January 10, 2008

  • What's source (sic) for the goose is sauce (sic) for the gander.(sick)

    January 9, 2008

  • and all these years I've been thinking it was a railwaymen's strike in Germany!

    January 9, 2008

  • Really spinquerish!

    January 9, 2008

  • Costs a fortune. Smells like old socks. Tastes really good grated on risotto.

    January 9, 2008

  • Fun list for those who know German and French. A nice Italian "falso amico" is "morbido" = soft (morboso = morbid).
    A friend who worked for Lever Bros. tells me that they tried (unsuccessfully) to market a deodorant spray in Germany with the unhappy name of "Body Mist". A little homework might have saved them a lot of money - not even a free gift would have helped.

    January 9, 2008

  • Beautifully expressive!
    Has anybody else come across the expression"New York Second" - again a fraction of a second, defined as the time it takes the man in the car behind yours to sound his horn when the traffic lights turn green and you haven't reacted.

    January 9, 2008

  • Many thanks Meleeman - I have added them to this list.

    January 9, 2008

  • Just across the Irish Sea from the town of Blackpool in Lancashire.

    January 8, 2008

  • I think it sounds offal!

    January 8, 2008

  • Do you think a person who plays gooseberry should be called a gooseberry fool?

    January 8, 2008

  • A Monday dish when leftovers from Sunday's meal are fried up again in butter. Ah!...

    January 8, 2008

  • a.k.a. dead fly biscuits
    I wonder what Garibaldi did to deserve this!

    January 8, 2008

  • A very useful word and one that seems to be making a comeback. It works especially well with an adjectival function (sibling jealousy/rivalry). A bit unusual in the plural ("I have three siblings") where the speaker seems to be trying to hide something. Other European languages deal with this in different ways: in Italian your brothers and sisters are all "fratelli" (male gender still dominates) but in German they are "Geschwister" which sounds more feminine.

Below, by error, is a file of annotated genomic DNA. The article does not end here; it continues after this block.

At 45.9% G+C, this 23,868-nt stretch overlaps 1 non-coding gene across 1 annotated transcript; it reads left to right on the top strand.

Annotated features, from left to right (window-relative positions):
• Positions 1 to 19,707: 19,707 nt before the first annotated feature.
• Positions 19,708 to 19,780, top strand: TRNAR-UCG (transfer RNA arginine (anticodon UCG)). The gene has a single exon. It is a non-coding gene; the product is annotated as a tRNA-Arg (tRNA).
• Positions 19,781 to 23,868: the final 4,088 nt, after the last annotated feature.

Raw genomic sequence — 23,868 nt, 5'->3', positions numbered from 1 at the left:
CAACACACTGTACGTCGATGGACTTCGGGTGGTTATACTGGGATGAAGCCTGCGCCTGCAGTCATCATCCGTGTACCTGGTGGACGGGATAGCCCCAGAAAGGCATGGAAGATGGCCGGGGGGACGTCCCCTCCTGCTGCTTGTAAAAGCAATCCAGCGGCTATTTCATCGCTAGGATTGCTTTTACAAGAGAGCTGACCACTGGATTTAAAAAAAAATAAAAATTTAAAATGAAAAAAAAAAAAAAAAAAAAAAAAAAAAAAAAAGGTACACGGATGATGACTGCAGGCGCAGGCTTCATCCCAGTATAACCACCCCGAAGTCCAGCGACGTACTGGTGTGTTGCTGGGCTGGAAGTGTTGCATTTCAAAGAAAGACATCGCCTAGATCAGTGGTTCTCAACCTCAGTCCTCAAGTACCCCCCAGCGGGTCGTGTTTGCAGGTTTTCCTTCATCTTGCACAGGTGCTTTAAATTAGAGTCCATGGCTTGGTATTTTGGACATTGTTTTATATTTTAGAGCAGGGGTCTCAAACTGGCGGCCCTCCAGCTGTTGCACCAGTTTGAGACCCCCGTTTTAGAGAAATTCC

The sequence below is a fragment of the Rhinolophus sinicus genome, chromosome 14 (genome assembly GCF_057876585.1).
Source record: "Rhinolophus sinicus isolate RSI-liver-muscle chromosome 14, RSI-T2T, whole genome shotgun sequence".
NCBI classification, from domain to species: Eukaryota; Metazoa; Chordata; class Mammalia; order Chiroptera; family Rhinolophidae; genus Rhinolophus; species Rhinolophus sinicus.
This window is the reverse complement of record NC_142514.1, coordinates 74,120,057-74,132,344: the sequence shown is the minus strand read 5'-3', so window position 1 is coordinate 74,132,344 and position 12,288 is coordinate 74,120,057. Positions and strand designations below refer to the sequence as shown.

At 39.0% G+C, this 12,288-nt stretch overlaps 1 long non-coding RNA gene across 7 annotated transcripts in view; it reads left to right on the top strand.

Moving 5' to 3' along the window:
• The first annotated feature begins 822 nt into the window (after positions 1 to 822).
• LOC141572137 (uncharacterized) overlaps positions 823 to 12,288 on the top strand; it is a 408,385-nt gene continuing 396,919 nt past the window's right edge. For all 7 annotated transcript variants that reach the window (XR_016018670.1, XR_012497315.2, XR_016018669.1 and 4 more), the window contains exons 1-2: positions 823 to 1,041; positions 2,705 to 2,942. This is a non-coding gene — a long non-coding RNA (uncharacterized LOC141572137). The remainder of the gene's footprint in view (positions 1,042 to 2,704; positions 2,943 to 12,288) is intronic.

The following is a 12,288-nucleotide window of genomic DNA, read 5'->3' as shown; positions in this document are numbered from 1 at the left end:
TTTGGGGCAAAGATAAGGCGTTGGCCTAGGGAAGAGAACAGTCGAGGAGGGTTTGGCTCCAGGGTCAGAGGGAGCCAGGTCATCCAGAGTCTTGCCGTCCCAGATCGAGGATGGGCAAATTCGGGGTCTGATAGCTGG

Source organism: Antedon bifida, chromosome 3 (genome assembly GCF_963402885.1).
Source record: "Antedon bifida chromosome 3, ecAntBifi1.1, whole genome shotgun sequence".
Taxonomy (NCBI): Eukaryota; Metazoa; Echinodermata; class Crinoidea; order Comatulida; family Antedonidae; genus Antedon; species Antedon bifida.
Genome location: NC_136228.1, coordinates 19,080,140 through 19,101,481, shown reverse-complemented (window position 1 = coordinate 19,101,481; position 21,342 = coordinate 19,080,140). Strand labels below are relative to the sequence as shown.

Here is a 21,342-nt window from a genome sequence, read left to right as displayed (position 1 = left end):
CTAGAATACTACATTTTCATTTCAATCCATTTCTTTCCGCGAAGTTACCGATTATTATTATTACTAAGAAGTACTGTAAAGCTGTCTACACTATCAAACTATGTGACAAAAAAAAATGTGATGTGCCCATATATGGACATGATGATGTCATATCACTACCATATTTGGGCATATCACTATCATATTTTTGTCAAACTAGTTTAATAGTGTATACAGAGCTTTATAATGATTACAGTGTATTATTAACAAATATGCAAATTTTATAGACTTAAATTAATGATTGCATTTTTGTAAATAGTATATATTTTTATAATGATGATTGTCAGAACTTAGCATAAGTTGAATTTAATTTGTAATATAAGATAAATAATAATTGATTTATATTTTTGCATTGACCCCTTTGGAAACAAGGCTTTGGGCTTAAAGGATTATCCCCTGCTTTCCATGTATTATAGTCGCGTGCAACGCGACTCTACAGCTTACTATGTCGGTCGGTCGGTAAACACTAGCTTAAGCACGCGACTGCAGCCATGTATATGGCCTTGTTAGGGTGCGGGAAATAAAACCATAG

January 8, 2008

  • Splendid list! I fell for it hook, line and sinker.

    December 28, 2007

  • Little dumplings made of mashed potato and flour. Can be served with sauces as for pasta. Should be written gnocchi (the aitch produces a hard 'k' sound as opposed to a soft 'ch').

    December 28, 2007

  • Used in Italian (palinsesto) simply to mean the programming of TV shows.

    December 28, 2007

  • Where you can eat well in Italy at a lower price than you would find at a "ristorante". If the car park is full of lorries then you know the food is good. The person who runs it should be called a "trattore".

    December 28, 2007

  • As in "He came in short pants"?

    December 28, 2007

  • Cf. serenade

    December 28, 2007

  • Ah! Makes me think about "salt and vinegar" (steak pudding and mushy peas...)

    December 28, 2007

  • Thanks Mollusque. I like your list, too!

    December 28, 2007

  • Holmes first appeared in A Study in Scarlet - he and his sidekick must have faded by 1893.

    December 28, 2007

  • An extravagent (sic) variation on extravagance.

    December 27, 2007

  • Effect suffered by protagonists of Joyce's Dubliners. Supposed to help them get over the paralysis inflicted by their dull lives in what Joyce sees as a dull city. Never seems to work.